Michelangelo even wrote a poem lamenting the constant discomfort the work caused him, vividly describing how his ‘beard was turned to heaven,’ his ‘belly touched his chin,’ his brain was ‘crushed in a casket’ and his neck grew a goiter whilst streams of paint rained down endlessly on his face. The plaintive conclusion to his poem remains hard to believe for anyone who has seen what Michelangelo achieved in the Sistine Chapel: ‘My painting is dead...I am not in the right place – I am not a painter.’

 If only we could all paint as poorly as Michelangelo! 

The Personnel: Going it Alone?

As we have seen, the old tale that Michelangelo painted the entire vault by himself is not quite true; he did have help from assistants, and not just to assist in menial tasks such as mixing the plaster, grinding the pigments, moving the scaffolding and aligning the cartoons. Some less important aspects of the painting were delegated too – minor angels fluttering around the fringes of the main images for example, as well as oak leaves and other ornamental details. We even know the names of four assistants that arrived from Michelangelo’s native Florence in 1508: Bastiano da Sangallo, Giuliano Bugiardini, Agnolo di Donnino and Jacopo del Tedesco. They were relatively poorly paid, however, and it seems unlikely that they were entrusted with any significant tasks in the project.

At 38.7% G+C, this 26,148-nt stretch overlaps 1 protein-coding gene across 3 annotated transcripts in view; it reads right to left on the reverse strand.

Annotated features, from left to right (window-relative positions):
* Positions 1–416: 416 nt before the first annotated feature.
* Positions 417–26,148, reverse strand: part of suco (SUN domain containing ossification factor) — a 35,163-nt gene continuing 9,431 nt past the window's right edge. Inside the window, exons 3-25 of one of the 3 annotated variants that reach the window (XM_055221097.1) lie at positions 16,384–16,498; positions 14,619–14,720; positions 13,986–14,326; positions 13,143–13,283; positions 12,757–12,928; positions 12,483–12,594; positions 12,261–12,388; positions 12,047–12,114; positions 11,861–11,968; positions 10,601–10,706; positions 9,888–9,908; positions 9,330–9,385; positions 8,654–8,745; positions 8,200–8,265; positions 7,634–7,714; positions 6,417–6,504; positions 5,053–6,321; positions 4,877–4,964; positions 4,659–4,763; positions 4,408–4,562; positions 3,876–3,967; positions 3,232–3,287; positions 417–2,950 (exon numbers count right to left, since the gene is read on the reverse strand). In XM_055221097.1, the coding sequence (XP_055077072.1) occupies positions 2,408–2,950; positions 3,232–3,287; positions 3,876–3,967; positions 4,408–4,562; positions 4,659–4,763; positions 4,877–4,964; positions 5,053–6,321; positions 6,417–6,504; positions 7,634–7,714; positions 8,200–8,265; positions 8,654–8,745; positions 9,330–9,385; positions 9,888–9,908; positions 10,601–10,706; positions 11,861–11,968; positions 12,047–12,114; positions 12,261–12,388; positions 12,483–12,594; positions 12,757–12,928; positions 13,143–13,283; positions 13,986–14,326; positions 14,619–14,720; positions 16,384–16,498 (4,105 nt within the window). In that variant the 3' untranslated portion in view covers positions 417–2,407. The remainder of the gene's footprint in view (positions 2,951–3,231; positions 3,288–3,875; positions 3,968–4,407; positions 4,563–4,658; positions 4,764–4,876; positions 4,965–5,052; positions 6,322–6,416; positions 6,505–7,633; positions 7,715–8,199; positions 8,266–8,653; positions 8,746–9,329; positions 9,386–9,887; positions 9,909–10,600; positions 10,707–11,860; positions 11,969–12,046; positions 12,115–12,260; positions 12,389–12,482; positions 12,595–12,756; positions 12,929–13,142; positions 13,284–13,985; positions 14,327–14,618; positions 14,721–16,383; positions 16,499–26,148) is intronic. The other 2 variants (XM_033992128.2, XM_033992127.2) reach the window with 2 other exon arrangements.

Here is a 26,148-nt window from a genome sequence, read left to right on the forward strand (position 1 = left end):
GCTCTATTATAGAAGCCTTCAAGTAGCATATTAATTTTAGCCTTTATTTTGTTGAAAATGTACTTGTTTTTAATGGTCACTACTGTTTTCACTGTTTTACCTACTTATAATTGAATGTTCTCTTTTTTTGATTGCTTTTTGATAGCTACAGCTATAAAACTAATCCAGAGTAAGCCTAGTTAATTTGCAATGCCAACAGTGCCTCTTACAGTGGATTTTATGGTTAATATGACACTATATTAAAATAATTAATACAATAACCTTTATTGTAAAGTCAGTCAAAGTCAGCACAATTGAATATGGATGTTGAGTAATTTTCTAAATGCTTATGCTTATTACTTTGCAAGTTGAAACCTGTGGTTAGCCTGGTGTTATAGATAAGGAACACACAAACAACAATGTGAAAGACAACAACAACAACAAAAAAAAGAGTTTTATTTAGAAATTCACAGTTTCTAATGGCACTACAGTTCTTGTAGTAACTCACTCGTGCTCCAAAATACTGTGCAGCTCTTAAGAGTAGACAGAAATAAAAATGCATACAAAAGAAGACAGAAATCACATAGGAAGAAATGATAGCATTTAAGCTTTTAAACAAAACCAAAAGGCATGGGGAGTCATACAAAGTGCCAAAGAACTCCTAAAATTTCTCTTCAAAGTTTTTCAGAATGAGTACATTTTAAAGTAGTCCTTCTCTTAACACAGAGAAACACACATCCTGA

But even if the legendary story of nobody handing Michelangelo so much as a proverbial nail during his titanic task isn’t literally true, there is more than a kernel of truth to it – Michelangelo never had collaborators or assistants who took on much of the task of painting as in the workshops of most of his contemporaries, and he was notoriously unwilling to delegate. For the great majority of the labour Michelangelo ploughed a lonely furrow, driven solely by an incredible commitment to leaving a permanent stamp on the history of art. 

Through Eternity Tours offer small group tours and private itineraries that visit the Sistine Chapel and Vatican Museums, led by leading local art historians. To find out more and book your experience, check out our range of Vatican tours here